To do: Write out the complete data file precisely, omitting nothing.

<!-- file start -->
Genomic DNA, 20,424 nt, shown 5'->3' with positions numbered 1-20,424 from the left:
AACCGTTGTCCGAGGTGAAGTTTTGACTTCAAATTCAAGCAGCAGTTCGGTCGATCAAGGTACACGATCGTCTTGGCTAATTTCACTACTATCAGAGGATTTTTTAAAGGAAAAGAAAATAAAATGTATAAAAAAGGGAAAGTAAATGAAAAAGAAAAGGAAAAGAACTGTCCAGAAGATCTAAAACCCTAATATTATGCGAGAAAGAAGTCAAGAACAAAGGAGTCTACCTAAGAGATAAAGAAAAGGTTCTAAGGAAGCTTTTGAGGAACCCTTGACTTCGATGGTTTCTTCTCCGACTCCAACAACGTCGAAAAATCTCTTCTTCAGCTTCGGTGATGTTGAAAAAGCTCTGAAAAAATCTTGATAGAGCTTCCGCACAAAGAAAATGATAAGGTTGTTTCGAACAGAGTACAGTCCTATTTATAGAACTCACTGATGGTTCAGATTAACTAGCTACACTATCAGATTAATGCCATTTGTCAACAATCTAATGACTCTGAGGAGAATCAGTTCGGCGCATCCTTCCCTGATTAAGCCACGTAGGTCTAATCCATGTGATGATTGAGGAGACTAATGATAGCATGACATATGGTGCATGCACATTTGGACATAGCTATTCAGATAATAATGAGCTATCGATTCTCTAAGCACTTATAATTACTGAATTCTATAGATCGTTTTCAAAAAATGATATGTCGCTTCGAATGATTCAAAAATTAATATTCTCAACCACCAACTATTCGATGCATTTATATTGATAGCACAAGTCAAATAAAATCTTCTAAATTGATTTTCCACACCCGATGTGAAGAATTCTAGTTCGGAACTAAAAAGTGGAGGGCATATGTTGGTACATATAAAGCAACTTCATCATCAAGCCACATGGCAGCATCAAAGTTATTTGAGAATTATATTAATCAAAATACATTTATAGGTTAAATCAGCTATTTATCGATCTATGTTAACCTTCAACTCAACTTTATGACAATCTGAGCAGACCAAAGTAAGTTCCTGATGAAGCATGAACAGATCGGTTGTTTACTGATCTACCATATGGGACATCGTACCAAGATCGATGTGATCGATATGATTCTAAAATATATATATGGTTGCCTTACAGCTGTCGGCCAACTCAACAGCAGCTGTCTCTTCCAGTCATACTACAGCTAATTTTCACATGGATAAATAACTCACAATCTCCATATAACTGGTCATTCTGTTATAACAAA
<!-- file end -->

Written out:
Genomic DNA, 20,424 nt, shown 5'->3' with positions numbered 1-20,424 from the left:
AACCGTTGTCCGAGGTGAAGTTTTGACTTCAAATTCAAGCAGCAGTTCGGTCGATCAAGGTACACGATCGTCTTGGCTAATTTCACTACTATCAGAGGATTTTTTAAAGGAAAAGAAAATAAAATGTATAAAAAAGGGAAAGTAAATGAAAAAGAAAAGGAAAAGAACTGTCCAGAAGATCTAAAACCCTAATATTATGCGAGAAAGAAGTCAAGAACAAAGGAGTCTACCTAAGAGATAAAGAAAAGGTTCTAAGGAAGCTTTTGAGGAACCCTTGACTTCGATGGTTTCTTCTCCGACTCCAACAACGTCGAAAAATCTCTTCTTCAGCTTCGGTGATGTTGAAAAAGCTCTGAAAAAATCTTGATAGAGCTTCCGCACAAAGAAAATGATAAGGTTGTTTCGAACAGAGTACAGTCCTATTTATAGAACTCACTGATGGTTCAGATTAACTAGCTACACTATCAGATTAATGCCATTTGTCAACAATCTAATGACTCTGAGGAGAATCAGTTCGGCGCATCCTTCCCTGATTAAGCCACGTAGGTCTAATCCATGTGATGATTGAGGAGACTAATGATAGCATGACATATGGTGCATGCACATTTGGACATAGCTATTCAGATAATAATGAGCTATCGATTCTCTAAGCACTTATAATTACTGAATTCTATAGATCGTTTTCAAAAAATGATATGTCGCTTCGAATGATTCAAAAATTAATATTCTCAACCACCAACTATTCGATGCATTTATATTGATAGCACAAGTCAAATAAAATCTTCTAAATTGATTTTCCACACCCGATGTGAAGAATTCTAGTTCGGAACTAAAAAGTGGAGGGCATATGTTGGTACATATAAAGCAACTTCATCATCAAGCCACATGGCAGCATCAAAGTTATTTGAGAATTATATTAATCAAAATACATTTATAGGTTAAATCAGCTATTTATCGATCTATGTTAACCTTCAACTCAACTTTATGACAATCTGAGCAGACCAAAGTAAGTTCCTGATGAAGCATGAACAGATCGGTTGTTTACTGATCTACCATATGGGACATCGTACCAAGATCGATGTGATCGATATGATTCTAAAATATATATATGGTTGCCTTACAGCTGTCGGCCAACTCAACAGCAGCTGTCTCTTCCAGTCATACTACAGCTAATTTTCACATGGATAAATAACTCACAATCTCCATATAACTGGTCATTCTGTTATAACAAA